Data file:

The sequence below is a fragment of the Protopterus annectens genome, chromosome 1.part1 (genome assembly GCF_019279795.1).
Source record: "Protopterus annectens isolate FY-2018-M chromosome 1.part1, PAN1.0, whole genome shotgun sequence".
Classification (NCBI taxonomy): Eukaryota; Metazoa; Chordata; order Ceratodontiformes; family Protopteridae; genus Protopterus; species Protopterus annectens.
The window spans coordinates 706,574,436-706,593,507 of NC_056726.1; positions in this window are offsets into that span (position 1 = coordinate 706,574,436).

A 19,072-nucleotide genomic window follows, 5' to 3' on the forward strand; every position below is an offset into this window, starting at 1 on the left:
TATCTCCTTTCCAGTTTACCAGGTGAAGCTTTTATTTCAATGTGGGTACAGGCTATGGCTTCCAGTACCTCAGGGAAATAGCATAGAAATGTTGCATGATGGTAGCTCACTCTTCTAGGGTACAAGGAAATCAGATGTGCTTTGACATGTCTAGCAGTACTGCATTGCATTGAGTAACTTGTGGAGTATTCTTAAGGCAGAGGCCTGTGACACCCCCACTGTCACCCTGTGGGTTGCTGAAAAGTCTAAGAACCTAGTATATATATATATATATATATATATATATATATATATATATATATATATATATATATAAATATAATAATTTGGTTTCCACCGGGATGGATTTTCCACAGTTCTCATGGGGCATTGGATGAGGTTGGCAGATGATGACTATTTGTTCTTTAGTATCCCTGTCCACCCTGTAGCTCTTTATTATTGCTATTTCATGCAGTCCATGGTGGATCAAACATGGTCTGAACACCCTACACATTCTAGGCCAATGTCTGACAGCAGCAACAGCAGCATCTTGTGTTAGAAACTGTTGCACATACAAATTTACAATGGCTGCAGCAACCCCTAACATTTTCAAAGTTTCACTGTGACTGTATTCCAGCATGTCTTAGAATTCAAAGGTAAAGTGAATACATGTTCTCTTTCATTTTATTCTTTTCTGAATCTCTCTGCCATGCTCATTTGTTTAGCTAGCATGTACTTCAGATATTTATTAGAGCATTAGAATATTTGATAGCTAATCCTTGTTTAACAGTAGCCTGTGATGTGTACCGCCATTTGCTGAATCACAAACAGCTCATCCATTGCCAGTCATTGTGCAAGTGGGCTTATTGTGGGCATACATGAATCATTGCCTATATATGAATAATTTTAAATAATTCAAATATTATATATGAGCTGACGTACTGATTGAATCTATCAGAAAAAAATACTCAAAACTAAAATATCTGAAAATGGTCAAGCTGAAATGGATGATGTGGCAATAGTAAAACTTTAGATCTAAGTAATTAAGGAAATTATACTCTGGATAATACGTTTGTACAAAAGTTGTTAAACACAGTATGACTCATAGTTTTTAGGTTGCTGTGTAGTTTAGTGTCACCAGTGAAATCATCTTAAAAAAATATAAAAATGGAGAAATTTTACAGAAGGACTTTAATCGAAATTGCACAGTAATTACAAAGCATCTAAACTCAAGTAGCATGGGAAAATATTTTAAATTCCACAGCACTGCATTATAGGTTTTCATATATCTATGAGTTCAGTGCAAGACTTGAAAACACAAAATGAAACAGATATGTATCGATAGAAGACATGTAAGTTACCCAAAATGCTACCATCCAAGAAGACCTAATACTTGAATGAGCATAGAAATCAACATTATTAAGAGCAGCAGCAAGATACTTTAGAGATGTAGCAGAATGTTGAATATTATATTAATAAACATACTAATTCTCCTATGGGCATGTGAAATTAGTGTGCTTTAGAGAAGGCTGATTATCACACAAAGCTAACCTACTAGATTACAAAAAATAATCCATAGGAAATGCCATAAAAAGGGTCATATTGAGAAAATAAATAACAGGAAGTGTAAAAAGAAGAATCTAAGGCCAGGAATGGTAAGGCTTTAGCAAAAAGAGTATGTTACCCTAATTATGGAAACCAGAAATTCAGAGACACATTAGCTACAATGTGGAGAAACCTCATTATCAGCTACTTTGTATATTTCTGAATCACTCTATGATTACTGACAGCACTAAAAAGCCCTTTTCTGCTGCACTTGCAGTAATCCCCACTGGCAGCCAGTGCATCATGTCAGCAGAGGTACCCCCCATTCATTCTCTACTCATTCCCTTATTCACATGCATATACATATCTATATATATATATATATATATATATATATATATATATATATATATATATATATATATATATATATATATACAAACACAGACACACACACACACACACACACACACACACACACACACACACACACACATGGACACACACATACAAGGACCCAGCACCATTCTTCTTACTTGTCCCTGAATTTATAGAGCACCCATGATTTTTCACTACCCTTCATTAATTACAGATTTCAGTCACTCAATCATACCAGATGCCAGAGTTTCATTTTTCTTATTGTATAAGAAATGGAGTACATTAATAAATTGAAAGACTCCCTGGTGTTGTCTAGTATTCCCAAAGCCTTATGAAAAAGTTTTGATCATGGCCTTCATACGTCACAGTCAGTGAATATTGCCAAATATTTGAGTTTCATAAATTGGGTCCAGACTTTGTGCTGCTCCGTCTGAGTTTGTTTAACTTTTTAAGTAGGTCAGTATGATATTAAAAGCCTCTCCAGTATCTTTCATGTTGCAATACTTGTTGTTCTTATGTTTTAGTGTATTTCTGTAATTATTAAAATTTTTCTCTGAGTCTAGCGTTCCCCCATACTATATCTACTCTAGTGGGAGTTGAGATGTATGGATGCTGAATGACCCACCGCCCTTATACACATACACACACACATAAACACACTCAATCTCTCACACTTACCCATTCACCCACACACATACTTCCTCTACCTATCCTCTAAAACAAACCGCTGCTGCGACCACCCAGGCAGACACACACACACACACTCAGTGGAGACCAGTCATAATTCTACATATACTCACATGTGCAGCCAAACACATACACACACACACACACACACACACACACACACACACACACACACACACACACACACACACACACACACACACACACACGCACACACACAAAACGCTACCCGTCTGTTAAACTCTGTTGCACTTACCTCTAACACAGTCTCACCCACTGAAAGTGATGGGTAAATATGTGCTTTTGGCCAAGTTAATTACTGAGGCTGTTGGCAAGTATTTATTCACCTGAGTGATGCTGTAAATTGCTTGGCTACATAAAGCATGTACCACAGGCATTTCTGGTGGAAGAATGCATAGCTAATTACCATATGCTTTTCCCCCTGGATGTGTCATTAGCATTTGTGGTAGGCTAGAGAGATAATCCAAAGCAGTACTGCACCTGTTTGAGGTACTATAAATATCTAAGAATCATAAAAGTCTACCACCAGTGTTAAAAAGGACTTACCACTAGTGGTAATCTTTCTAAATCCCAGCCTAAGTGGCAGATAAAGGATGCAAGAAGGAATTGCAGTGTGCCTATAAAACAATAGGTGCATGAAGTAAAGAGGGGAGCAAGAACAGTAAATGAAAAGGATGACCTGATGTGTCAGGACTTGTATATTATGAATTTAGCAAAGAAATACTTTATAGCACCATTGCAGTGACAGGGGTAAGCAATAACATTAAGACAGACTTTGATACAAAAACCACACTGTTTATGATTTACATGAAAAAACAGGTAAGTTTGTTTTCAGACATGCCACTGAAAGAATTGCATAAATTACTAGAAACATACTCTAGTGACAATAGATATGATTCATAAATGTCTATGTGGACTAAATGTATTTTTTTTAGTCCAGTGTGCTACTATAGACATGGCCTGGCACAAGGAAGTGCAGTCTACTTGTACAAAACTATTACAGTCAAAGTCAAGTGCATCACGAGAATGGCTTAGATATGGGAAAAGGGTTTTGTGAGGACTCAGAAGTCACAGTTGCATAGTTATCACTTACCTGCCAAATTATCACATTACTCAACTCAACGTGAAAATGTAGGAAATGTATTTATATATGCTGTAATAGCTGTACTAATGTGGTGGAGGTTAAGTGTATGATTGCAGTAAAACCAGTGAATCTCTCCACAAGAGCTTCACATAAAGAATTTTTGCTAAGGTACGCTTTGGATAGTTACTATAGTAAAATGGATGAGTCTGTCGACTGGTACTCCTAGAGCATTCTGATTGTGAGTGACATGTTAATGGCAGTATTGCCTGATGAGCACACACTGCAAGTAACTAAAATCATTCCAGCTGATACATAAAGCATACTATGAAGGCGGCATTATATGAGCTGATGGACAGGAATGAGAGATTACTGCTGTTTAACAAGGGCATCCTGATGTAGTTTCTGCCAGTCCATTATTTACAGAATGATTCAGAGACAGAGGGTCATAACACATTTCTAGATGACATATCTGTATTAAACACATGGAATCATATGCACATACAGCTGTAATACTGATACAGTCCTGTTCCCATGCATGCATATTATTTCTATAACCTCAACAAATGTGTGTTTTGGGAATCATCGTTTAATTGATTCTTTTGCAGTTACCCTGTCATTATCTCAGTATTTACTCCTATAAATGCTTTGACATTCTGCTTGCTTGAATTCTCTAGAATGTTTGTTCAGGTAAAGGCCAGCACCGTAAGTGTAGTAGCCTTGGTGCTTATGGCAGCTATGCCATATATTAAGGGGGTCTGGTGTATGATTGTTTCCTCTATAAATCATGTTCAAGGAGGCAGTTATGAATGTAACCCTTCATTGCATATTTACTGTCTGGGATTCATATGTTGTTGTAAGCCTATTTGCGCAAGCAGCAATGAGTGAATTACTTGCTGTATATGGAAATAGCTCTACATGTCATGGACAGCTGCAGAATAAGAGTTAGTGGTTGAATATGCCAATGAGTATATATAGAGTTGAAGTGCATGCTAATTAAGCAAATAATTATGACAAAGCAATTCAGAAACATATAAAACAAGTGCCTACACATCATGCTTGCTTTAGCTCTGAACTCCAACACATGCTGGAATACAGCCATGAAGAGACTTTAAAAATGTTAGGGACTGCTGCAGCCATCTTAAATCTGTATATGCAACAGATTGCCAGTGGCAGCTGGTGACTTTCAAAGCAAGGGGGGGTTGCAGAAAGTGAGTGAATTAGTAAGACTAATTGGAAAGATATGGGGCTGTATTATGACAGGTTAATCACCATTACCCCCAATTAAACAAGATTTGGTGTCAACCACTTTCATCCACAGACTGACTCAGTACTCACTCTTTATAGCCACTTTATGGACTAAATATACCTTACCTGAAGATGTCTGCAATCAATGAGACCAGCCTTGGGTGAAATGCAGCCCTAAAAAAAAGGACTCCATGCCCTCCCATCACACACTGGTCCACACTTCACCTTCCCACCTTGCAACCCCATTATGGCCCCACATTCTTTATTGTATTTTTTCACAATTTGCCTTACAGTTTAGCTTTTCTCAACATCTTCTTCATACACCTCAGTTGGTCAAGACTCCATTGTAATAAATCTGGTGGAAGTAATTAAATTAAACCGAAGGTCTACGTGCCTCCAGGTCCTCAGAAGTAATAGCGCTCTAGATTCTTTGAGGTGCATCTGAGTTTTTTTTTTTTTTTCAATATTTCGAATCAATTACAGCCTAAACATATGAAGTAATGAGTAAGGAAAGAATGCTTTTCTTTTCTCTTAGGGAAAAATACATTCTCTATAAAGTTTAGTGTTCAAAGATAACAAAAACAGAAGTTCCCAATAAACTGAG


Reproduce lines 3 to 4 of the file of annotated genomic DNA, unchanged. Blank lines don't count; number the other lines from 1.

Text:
Classification (NCBI taxonomy): Eukaryota; Metazoa; Chordata; order Ceratodontiformes; family Protopteridae; genus Protopterus; species Protopterus annectens.
The window spans coordinates 706,574,436-706,593,507 of NC_056726.1; positions in this window are offsets into that span (position 1 = coordinate 706,574,436).